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6 of 6 people found the following review helpful
5.0 out of 5 stars The King Speaks,
This review is from: The King's Speech (Paperback)My title of this review is not a spelling error. Even though I haven't finished reading the book, I am impressed with the king's kindness, his appreciation and his abiltity to simply express those to Lionel Logue. Logue's grandson did a superb job of collecting photographs of letters which the king sent to him. All of those characteristics shine through. Too bad we can't see photos of Logue's to the king. Logue, as it came out in the movie, did not have any professional "accreditation" but he did have bags of experience. Logue's success, said his daughter-in-law, a psychiatrist and still living last year, was not due to his "techniques", but to the relationship that Logue established with the king. She said that Logue "was a super good daddy where George V had been a ghastly one".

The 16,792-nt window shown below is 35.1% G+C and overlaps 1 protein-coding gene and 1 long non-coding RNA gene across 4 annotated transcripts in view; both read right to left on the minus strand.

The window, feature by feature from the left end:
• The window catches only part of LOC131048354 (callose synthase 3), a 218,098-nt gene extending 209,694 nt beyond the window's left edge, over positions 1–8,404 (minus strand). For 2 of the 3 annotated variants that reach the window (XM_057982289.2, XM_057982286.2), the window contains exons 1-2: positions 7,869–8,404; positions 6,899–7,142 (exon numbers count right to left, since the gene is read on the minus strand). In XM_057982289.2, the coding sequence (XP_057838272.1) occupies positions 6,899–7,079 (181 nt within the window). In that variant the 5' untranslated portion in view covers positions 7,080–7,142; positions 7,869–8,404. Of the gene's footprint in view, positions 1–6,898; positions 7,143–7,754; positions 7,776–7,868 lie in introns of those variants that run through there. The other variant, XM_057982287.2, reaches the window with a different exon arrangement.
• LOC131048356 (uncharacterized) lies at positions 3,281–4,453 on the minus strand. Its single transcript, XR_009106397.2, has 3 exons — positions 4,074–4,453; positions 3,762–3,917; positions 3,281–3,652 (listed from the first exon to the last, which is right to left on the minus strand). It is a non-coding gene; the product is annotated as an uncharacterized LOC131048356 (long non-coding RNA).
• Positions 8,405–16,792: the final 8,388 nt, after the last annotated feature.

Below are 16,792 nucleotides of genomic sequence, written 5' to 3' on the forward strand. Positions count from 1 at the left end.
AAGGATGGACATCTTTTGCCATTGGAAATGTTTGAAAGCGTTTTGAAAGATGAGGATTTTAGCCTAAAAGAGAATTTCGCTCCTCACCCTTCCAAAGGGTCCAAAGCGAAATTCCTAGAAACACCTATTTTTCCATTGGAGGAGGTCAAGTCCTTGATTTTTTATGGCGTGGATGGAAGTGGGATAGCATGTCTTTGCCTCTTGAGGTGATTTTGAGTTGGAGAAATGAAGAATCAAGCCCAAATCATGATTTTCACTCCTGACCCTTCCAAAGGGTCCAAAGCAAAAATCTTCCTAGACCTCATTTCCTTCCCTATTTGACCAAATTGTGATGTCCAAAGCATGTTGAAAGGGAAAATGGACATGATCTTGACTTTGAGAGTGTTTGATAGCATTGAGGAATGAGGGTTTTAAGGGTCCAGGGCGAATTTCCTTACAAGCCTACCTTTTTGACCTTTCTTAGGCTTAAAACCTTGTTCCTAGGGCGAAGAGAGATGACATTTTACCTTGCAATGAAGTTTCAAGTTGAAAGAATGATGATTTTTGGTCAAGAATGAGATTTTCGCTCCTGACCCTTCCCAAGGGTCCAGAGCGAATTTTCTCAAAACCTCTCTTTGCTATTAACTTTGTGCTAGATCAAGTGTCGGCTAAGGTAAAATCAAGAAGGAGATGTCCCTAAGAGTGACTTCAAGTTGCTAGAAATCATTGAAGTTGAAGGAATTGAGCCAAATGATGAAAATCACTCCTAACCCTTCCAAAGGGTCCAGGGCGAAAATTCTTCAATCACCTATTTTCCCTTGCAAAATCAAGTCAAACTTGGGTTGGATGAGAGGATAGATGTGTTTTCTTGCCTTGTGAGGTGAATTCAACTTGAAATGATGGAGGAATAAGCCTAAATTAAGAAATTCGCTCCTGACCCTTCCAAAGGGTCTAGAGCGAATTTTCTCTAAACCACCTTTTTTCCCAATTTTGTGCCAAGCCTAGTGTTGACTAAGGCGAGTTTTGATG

It is a marvellous account of courage on both sides, of persistence and a willingness to admit the need for help. And engagingly written. It is accessible. I suspect that the style of writing comes from Peter Conradi who, Mark Logue, in the tradition of his grandfather, acknowledges as the one who put it all together. Buy the book, see the film, a much needed example for our own day of a peristent relationship.
1 of 1 people found the following review helpful
5.0 out of 5 stars Timely Intervention,